House Democrats are joining Oklahoma firefighters in opposing efforts by Republican leaders to consolidate the staff, boards and offices of several pension plans into one.
No legislation has been filed, but the concept is backed by Gov. Mary Fallin and state Treasurer Ken Miller. Language to consolidate the pension commissions still could be placed this year in two empty, or shell, bills.
“We've got real concerns with the way they've gone after the pension systems,” House Minority Leader Scott Inman, D-Del City, said Thursday. “What we think that the ultimate goal there is to take folks who have true knowledge of the systems, who understand the systems and who are there to protect the systems and basically do away with those folks, and consolidate it under a small handful of folks who can then be persuaded to roll back benefits for firefighters, roll back benefits for teachers, roll back benefits for public employees.”
Oklahoma has seven pension plans, six of which have independent boards, staff, offices, consultants and investment managers.
About 220,000 employees and retirees are part of the state's pension system. Those covered include teachers, agency workers, police, troopers, firefighters and judges.
About 400 firefighters from across the state opposed the plan during a rally earlier this week outside the state Capitol.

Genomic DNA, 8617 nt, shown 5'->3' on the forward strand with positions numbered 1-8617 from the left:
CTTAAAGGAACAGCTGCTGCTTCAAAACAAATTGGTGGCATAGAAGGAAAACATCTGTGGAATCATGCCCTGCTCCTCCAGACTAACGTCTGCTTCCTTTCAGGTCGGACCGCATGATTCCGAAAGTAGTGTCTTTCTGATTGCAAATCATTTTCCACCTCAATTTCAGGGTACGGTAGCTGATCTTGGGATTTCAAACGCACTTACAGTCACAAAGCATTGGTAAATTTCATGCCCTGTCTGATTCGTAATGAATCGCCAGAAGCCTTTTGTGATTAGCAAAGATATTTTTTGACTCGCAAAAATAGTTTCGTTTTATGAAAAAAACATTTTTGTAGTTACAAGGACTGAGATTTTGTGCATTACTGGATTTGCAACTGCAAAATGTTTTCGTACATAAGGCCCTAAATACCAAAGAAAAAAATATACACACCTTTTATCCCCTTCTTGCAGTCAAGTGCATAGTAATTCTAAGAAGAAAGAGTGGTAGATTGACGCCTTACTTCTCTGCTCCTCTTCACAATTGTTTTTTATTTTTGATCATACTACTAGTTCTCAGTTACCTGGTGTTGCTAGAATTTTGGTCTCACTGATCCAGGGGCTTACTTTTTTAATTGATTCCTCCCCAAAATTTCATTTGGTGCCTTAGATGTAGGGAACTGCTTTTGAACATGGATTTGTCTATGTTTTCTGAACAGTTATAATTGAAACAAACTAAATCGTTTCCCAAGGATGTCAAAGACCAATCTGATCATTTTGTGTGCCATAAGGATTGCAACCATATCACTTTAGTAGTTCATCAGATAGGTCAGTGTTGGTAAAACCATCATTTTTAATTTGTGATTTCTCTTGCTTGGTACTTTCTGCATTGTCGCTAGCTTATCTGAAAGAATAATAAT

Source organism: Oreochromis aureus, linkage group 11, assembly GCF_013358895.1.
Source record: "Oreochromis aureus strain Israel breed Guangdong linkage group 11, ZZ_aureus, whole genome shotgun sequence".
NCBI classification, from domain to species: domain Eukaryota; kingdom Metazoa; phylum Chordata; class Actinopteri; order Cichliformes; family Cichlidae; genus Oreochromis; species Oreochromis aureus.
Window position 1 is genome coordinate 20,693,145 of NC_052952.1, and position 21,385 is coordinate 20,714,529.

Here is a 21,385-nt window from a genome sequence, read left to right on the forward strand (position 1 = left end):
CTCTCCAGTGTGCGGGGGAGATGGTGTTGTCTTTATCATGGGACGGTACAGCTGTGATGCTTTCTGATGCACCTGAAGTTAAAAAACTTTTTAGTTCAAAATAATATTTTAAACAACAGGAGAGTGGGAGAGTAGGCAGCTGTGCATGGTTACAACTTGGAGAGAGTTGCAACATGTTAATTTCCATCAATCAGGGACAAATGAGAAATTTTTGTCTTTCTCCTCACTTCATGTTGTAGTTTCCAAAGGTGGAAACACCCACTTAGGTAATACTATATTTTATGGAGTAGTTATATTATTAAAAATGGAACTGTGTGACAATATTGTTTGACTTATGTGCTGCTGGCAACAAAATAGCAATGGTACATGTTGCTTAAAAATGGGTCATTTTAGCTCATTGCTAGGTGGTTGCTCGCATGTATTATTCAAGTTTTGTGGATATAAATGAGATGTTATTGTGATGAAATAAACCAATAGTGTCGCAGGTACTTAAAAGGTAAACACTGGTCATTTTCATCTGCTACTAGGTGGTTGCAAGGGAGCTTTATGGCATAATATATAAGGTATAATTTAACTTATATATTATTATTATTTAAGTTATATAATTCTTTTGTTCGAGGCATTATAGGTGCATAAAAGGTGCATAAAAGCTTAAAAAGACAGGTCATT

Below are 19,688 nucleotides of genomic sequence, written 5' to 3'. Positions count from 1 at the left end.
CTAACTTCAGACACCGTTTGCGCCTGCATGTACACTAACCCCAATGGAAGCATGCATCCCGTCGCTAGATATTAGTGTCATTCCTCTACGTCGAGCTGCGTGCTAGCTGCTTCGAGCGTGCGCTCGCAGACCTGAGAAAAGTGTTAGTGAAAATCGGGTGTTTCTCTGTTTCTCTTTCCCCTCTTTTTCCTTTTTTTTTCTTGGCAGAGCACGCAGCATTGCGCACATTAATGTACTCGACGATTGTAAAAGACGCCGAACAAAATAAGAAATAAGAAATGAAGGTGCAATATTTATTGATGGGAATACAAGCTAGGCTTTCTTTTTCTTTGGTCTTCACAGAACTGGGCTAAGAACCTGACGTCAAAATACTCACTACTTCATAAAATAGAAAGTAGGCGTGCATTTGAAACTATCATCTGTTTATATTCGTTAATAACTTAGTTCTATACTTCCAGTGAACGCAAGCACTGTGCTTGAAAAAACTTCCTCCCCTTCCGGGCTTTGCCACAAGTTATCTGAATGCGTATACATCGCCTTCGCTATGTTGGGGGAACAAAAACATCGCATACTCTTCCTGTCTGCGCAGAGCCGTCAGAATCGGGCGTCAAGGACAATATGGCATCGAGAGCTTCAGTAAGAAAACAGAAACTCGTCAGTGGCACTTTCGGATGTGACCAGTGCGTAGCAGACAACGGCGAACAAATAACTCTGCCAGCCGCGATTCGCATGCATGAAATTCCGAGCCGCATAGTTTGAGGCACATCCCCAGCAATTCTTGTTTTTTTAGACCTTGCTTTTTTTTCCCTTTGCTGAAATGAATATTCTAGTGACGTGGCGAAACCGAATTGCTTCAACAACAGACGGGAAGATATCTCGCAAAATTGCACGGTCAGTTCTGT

Fallin has said the state spends $80 million to $100 million each year to administer the pensions and the state could realize at least 15 percent in savings by consolidating the pension plans.
Miller, who also serves as chairman of the Oklahoma State Pension Commission, said the proposal would not change any benefits promised or currently being received, but is intended to reduce administrative expenses.
“We value our firefighters, police, teachers and all public servants, and want to honor their service by providing them a secure and solvent pension fund,” he said. “The firefighter's pension plan is the second-worst-funded of the state's seven pension plans despite receiving the highest percentage of dedicated state funding, has the lowest five-year investment returns, and pays the second-highest investment fees for those returns. Clearly, the plan can do better and we are working hard to improve it.”